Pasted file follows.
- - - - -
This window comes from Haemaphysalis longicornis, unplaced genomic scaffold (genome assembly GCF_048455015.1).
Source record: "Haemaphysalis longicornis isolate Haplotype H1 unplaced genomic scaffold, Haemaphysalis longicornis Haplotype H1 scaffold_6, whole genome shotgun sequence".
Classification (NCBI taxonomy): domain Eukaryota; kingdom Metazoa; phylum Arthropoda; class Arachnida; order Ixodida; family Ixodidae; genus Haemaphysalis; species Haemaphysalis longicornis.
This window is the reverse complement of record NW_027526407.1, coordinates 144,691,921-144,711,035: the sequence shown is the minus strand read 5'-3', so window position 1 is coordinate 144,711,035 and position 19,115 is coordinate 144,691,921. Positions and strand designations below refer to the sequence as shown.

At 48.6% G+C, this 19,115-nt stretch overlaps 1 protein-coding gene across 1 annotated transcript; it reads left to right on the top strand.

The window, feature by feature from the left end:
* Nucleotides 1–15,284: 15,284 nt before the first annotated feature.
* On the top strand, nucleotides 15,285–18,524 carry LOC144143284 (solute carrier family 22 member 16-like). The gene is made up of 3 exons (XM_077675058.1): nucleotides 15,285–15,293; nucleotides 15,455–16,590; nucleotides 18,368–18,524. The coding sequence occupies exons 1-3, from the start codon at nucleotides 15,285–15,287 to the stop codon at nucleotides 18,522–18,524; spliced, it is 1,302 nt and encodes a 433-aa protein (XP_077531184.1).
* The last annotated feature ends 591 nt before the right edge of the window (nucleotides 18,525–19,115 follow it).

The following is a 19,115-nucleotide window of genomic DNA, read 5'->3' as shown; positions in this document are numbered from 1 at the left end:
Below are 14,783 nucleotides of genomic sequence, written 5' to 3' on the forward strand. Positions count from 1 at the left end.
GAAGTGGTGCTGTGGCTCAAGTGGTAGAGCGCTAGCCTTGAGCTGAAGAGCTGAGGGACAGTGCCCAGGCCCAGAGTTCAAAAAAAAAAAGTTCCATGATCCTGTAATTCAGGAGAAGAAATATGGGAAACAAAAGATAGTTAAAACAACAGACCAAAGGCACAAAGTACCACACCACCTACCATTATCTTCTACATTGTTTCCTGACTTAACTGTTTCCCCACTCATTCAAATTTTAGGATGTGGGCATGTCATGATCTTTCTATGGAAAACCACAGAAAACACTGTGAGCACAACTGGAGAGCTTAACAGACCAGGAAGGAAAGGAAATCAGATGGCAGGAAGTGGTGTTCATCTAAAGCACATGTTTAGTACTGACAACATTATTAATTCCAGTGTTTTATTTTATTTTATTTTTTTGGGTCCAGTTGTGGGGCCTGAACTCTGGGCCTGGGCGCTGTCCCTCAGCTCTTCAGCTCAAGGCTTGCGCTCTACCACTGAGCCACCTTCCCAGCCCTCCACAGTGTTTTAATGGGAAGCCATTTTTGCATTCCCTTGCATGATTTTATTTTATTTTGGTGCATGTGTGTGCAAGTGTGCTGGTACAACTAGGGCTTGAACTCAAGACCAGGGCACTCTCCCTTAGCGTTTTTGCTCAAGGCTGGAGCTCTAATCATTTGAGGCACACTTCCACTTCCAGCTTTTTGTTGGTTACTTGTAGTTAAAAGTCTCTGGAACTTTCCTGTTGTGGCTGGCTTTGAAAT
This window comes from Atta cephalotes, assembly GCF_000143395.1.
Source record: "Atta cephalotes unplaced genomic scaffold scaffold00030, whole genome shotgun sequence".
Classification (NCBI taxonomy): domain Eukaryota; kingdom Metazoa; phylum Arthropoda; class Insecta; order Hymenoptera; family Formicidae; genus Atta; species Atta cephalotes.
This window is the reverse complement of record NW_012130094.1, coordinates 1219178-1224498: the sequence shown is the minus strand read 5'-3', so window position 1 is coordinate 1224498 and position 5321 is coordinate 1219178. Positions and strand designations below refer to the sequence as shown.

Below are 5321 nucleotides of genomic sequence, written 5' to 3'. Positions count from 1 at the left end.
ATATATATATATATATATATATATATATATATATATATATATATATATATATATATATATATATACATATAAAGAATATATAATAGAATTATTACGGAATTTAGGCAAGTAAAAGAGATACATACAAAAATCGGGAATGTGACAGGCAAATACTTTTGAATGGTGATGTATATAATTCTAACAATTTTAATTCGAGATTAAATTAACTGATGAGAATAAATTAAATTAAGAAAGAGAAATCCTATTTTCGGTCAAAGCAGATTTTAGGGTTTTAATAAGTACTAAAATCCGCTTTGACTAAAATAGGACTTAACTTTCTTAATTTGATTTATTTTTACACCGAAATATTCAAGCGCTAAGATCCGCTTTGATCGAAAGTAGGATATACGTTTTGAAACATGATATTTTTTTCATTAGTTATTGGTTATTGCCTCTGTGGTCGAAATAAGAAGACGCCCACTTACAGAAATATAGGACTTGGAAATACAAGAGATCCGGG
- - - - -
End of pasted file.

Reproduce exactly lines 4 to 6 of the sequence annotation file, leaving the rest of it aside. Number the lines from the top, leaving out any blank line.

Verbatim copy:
This window is the reverse complement of record NW_027526407.1, coordinates 144,691,921-144,711,035: the sequence shown is the minus strand read 5'-3', so window position 1 is coordinate 144,711,035 and position 19,115 is coordinate 144,691,921. Positions and strand designations below refer to the sequence as shown.

At 48.6% G+C, this 19,115-nt stretch overlaps 1 protein-coding gene across 1 annotated transcript; it reads left to right on the top strand.

The window, feature by feature from the left end: